Find me on Substack »

What’s Next – Late March

The Nature in Your Future

March 22, 2019  |  by Bryan Pfeiffer  |  19 comments  | 

Despite today’s snowstorm here in northern New England, the first wave of migrating birds arrived with the warmth last week. Farther south across the nation (at least the parts that aren’t under water) spring is underway with bursts of desert wildflowers in the Southwest and the awakenings of amphibians across the Southeast.

First, closer to home here in New England, Turkey Vultures and Red-winged Blackbirds arrived in big numbers a week ago, as I had predicted in the first edition of What’s Next, with American Robins in lesser number pushing northward as well. The first few Northern Flickers and Fox Sparrows, which issue the most lovely song of April, are beginning to show up.

Sara Orangetip (Anthocharis sara) at Anza-Borrego Desert State Park in southern California.

My predicted Mourning Cloak flight didn’t quite materialize this far north, except for at least one near Toronto today and another at Cape Cod National Seashore on March 13 (nice photo). Other over-wintering butterflies did turn up in scattered locations, including Eastern Commas in Syracuse on March 20 and in Ottawa on March 19. I’ll guarantee more butterflies as temperatures climb into the 50s later next week here in the once-again-white north.

Those of you making maple syrup should watch your sap buckets for more than sap. Declan McCabe discovered a couple dozen Morrison’s Sallows in the buckets on campus at St. Michael’s College in Winooski, Vermont, on March 20. Lots more over-wintering moths are soon to follow — and I don’t mean the Isabella Tiger Moth caterpillars (Wooly Bears) now emerging and crawling around across the eastern U.S.

Meanwhile, the Super Bloom is “better than ever and going strong” in the desert Southwest, owing to big rains earlier this spring, notably at Anza-Borrego State Park. Check out the video and views of the blooms as seen from space. (I missed it by a year.)

So what’s next? More of the same, plus other early-spring migrant birds, including waterfowl, American Woodcock, Killdeer, Red-shouldered Hawk and Song Sparrow. Your male American Goldfinches will more and more be turning canary yellow.

Watch the sap buckets and trees for fireflies that over-winter as adults (but do not flash), most of which are Ellychnia corrusca, aptly named Winter Firefly. They look like the copulating pair below. And if they haven’t bloomed already, which they no doubt have not much farther south than Montpelier, Silver Maples will be among our first native flowers of spring.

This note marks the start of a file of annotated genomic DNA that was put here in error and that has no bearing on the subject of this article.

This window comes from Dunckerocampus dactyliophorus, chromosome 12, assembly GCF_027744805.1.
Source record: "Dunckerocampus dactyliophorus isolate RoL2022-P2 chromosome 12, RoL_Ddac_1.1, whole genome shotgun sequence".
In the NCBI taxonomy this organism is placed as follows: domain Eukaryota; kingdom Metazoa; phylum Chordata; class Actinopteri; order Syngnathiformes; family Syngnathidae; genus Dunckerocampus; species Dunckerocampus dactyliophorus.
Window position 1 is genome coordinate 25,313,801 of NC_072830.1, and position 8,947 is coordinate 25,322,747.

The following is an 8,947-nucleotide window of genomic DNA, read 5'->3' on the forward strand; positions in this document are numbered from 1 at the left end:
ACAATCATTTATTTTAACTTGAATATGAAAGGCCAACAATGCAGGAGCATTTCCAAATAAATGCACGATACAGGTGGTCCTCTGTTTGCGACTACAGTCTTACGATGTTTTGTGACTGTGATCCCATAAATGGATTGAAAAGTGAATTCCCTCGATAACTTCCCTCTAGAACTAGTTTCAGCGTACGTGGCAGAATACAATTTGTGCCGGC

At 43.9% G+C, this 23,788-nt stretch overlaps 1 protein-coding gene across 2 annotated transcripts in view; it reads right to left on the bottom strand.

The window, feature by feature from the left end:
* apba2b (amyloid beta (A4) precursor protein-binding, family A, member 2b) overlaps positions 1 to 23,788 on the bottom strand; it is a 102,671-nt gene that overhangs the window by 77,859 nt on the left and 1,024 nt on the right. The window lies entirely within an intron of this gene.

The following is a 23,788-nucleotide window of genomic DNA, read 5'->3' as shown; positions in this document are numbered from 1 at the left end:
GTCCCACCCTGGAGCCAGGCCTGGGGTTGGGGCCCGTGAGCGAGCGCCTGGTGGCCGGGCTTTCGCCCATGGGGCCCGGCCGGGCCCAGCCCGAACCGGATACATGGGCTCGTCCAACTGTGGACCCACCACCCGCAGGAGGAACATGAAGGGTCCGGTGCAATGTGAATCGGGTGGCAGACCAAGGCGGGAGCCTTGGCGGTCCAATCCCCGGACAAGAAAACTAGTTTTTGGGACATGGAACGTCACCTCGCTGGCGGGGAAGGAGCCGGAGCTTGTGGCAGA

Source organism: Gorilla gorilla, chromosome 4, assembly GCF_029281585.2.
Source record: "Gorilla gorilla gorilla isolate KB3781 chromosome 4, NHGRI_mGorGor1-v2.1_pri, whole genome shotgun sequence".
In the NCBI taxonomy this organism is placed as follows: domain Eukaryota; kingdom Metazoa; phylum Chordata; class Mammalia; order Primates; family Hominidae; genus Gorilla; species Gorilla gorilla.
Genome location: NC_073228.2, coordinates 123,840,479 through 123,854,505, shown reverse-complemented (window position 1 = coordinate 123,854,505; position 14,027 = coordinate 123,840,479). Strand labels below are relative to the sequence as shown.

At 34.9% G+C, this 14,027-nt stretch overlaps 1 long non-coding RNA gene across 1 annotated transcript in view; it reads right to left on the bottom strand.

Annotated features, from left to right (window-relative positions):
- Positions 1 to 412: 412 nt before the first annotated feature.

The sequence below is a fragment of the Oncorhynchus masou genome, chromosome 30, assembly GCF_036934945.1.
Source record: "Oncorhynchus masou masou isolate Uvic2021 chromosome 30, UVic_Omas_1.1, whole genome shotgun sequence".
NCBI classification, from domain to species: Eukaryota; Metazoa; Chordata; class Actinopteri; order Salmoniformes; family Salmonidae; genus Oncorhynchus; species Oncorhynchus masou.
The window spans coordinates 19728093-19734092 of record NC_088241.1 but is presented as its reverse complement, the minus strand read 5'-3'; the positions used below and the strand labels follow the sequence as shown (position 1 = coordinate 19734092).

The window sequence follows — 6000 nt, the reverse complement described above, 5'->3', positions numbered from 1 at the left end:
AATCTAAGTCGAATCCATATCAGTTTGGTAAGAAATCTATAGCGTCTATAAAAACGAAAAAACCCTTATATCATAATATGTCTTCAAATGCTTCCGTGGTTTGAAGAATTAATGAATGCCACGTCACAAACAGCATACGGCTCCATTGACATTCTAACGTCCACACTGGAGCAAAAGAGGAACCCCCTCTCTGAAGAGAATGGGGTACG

For the next What’s Next, in early April, I’ll be reporting from the wetlands and rivers of the American deep south, where I’ll mostly be chasing early-season birds and insects, including a newly described dragonfly species, Sarracenia Spiketail (Cordulegaster sarracenia), which likes to breed in southern pitcher plant bogs.

  1. Ah spring,
    the doormouse is no longer dormant
    the birds sing with a thrill instead of a chill
    no longer is there frost on the sill
    as I open the kitchen window, yet a crack.

    Spring seeps in
    winter creeps back
    the edges of brown
    outpace the center of white.

    Spring, eternally new
    eagerly awaited
    brings us from being blue
    to feeling renewed.

    TY Bryan for helping us see the bright lining of spring amongst the snow, ice, clouds, finally giving way to green buds, open water, and sunshine.

  2. Eleanor Hart says:

    Bryan, I always look forward to your posts, and learn something with each one.
    It was exciting to see another sign of spring yesterday in Grand Isle. Beyond a mass of geese, and various ducks, I spied a bedraggled and windswept Great Blue Heron. Yeah!
    Enjoy all your travels.

  3. Brian Hicks says:

    Love that Sara Orange tip! When our UK Orange tips (Anthocharis cardamines) start to emerge in mid-April we know spring really has arrived.

  4. Sally P Cargill says:

    Yes. As always great photos and informative post

  5. Sally P Cargill says:

    Common Redpolls still hanging around feeders. Possibly they are waiting for more signs of spring so they can travel northwards?

  6. Cheryl says:

    Thank you Bryan for your wonderful post. I can’t wait to see what you post from the “deep south” in April, and I especially hope you find the Sarracenia Spiketail. We have had American Woodcock displaying along the Charles River in Middlesex County of MA for a few weeks now. Blackbirds arrived in flocks around the same time. I miss my many years of contribution to the USGS NAAMP. Amphibian movement is right on the cusp of happening in my area. There is nothing like seeing this event for the first time, and I encourage anyone who hasn’t experienced this to get out there on the next warm rainy night. You will be amazed. I love spring.

  7. D. Arthur Emery says:

    Wonderful work Bryan. I have kept up with your postings for years. (and listened to you on WDEV for years)
    I forward to my family and friends who also enjoy your articles very much.
    Enjoy Spring. When it arrives here in Central VT.:-)

  8. Linda Mirabile says:

    Terrific post Bryan. Your photo of the Redwing is terrific. About 20 showed up at my feeder yesterday chattering away and stayed all day. Hope they’re still here at daylight. A sure sign of spring to hear their song despite the new snow and cold wind. Enjoy your visit to the south!

  9. Jack Piliponis says:

    Thanks for this post! Great pictures and text. Vermont is one of my favorite places in the world. What you do and publish adds to its appeal.

  10. Jo Lafayette says:

    Every post is a treat. Thanks very much. Have a wonderful safe trip to the south. Best Jo Lafayette

Leave a comment

Your email address will not be published. Required fields are marked *